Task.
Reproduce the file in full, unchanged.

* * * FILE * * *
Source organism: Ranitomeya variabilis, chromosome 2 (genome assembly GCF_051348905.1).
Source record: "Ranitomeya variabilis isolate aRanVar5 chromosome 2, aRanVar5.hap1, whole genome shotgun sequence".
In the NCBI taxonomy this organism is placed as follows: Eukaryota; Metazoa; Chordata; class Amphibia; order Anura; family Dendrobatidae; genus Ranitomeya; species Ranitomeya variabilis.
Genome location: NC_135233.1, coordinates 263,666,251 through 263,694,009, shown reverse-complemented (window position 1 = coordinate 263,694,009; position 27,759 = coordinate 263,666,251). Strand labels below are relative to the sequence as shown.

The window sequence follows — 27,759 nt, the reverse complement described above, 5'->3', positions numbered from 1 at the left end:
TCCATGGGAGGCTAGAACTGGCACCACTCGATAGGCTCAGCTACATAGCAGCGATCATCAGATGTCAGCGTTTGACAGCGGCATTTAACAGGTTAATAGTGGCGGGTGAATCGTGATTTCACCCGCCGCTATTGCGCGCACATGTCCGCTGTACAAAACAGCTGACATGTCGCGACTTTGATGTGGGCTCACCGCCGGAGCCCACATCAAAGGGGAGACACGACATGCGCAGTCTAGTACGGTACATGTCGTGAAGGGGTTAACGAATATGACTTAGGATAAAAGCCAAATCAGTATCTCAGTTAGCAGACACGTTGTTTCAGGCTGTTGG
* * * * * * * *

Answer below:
Source organism: Ranitomeya variabilis, chromosome 2 (genome assembly GCF_051348905.1).
Source record: "Ranitomeya variabilis isolate aRanVar5 chromosome 2, aRanVar5.hap1, whole genome shotgun sequence".
In the NCBI taxonomy this organism is placed as follows: Eukaryota; Metazoa; Chordata; class Amphibia; order Anura; family Dendrobatidae; genus Ranitomeya; species Ranitomeya variabilis.
Genome location: NC_135233.1, coordinates 263,666,251 through 263,694,009, shown reverse-complemented (window position 1 = coordinate 263,694,009; position 27,759 = coordinate 263,666,251). Strand labels below are relative to the sequence as shown.

The window sequence follows — 27,759 nt, the reverse complement described above, 5'->3', positions numbered from 1 at the left end:
TCCATGGGAGGCTAGAACTGGCACCACTCGATAGGCTCAGCTACATAGCAGCGATCATCAGATGTCAGCGTTTGACAGCGGCATTTAACAGGTTAATAGTGGCGGGTGAATCGTGATTTCACCCGCCGCTATTGCGCGCACATGTCCGCTGTACAAAACAGCTGACATGTCGCGACTTTGATGTGGGCTCACCGCCGGAGCCCACATCAAAGGGGAGACACGACATGCGCAGTCTAGTACGGTACATGTCGTGAAGGGGTTAACGAATATGACTTAGGATAAAAGCCAAATCAGTATCTCAGTTAGCAGACACGTTGTTTCAGGCTGTTGG